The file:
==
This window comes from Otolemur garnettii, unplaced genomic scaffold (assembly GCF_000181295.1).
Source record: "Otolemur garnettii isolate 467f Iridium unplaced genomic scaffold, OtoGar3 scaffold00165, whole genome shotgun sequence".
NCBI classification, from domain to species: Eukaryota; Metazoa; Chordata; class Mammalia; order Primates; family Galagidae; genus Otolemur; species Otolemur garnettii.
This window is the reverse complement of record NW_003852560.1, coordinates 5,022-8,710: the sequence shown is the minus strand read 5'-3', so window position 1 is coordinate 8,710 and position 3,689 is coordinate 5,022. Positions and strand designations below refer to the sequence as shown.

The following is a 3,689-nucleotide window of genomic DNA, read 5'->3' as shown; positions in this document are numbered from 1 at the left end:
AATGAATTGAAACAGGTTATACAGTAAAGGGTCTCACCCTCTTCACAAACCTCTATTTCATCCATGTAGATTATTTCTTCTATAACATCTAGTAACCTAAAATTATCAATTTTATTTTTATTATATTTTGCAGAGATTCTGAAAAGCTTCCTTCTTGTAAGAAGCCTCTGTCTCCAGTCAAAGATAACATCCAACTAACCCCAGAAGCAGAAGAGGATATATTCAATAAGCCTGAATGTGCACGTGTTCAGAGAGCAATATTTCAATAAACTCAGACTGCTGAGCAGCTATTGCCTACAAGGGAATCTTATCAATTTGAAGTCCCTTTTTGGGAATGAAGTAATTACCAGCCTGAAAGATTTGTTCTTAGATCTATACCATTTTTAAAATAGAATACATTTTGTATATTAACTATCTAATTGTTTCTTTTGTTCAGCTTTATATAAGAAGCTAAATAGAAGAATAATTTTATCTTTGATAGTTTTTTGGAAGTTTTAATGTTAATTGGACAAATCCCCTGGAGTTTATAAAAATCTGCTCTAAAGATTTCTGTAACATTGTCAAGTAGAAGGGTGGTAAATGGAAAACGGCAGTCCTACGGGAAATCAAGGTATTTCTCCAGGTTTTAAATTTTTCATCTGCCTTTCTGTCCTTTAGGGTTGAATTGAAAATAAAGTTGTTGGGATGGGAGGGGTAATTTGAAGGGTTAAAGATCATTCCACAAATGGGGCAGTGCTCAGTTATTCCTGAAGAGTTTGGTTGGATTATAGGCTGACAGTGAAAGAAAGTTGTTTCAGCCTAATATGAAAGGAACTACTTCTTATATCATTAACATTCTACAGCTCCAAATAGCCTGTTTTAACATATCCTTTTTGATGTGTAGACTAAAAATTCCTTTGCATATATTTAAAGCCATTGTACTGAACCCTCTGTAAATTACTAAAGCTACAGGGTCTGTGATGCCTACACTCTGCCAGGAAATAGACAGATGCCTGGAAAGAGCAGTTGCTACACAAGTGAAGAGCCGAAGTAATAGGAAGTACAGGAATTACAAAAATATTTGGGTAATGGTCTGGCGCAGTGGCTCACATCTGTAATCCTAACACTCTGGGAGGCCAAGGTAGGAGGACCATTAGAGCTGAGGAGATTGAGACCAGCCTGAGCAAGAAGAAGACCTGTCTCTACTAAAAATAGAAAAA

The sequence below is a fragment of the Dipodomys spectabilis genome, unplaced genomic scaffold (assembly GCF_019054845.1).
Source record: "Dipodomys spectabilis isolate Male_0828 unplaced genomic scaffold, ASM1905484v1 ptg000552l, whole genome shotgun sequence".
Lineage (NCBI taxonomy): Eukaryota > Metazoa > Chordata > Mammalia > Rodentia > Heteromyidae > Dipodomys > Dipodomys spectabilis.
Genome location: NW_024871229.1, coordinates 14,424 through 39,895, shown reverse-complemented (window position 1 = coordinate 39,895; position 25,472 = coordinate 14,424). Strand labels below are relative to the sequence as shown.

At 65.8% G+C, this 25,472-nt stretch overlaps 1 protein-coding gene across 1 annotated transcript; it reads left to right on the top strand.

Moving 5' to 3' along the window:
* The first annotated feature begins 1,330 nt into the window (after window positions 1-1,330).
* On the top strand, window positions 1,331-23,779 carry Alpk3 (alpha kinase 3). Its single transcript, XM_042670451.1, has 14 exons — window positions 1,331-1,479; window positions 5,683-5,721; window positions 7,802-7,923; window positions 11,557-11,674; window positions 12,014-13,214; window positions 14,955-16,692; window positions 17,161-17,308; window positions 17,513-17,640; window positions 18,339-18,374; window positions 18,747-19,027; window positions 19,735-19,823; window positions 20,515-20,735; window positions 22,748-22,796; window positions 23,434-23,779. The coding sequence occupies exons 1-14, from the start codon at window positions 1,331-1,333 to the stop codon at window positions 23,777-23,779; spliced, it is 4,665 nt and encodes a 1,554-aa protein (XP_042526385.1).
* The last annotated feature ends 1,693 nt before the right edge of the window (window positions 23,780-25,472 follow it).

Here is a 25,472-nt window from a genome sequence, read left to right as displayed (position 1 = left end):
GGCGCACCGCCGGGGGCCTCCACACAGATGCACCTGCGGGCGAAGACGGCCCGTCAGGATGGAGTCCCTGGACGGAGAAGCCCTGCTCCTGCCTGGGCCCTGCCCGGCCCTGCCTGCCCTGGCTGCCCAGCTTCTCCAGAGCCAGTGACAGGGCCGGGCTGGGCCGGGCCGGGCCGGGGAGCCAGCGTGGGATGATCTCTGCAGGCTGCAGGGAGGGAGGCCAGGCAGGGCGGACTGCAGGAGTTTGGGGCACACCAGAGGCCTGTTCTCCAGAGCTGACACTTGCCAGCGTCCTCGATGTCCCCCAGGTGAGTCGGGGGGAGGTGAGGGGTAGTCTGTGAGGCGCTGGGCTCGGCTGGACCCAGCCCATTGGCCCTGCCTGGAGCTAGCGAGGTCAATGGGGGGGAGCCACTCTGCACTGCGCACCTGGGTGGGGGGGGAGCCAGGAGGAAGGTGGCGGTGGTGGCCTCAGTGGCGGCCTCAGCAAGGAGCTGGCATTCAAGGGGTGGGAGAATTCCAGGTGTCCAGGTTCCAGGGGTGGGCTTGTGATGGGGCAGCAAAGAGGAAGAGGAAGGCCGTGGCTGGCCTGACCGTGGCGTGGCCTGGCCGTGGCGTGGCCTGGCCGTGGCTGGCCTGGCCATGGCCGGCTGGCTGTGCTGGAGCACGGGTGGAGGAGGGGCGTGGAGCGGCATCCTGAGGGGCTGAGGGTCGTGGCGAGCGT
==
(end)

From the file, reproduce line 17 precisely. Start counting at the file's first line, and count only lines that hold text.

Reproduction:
GGCGCACCGCCGGGGGCCTCCACACAGATGCACCTGCGGGCGAAGACGGCCCGTCAGGATGGAGTCCCTGGACGGAGAAGCCCTGCTCCTGCCTGGGCCCTGCCCGGCCCTGCCTGCCCTGGCTGCCCAGCTTCTCCAGAGCCAGTGACAGGGCCGGGCTGGGCCGGGCCGGGCCGGGGAGCCAGCGTGGGATGATCTCTGCAGGCTGCAGGGAGGGAGGCCAGGCAGGGCGGACTGCAGGAGTTTGGGGCACACCAGAGGCCTGTTCTCCAGAGCTGACACTTGCCAGCGTCCTCGATGTCCCCCAGGTGAGTCGGGGGGAGGTGAGGGGTAGTCTGTGAGGCGCTGGGCTCGGCTGGACCCAGCCCATTGGCCCTGCCTGGAGCTAGCGAGGTCAATGGGGGGGAGCCACTCTGCACTGCGCACCTGGGTGGGGGGGGAGCCAGGAGGAAGGTGGCGGTGGTGGCCTCAGTGGCGGCCTCAGCAAGGAGCTGGCATTCAAGGGGTGGGAGAATTCCAGGTGTCCAGGTTCCAGGGGTGGGCTTGTGATGGGGCAGCAAAGAGGAAGAGGAAGGCCGTGGCTGGCCTGACCGTGGCGTGGCCTGGCCGTGGCGTGGCCTGGCCGTGGCTGGCCTGGCCATGGCCGGCTGGCTGTGCTGGAGCACGGGTGGAGGAGGGGCGTGGAGCGGCATCCTGAGGGGCTGAGGGTCGTGGCGAGCGT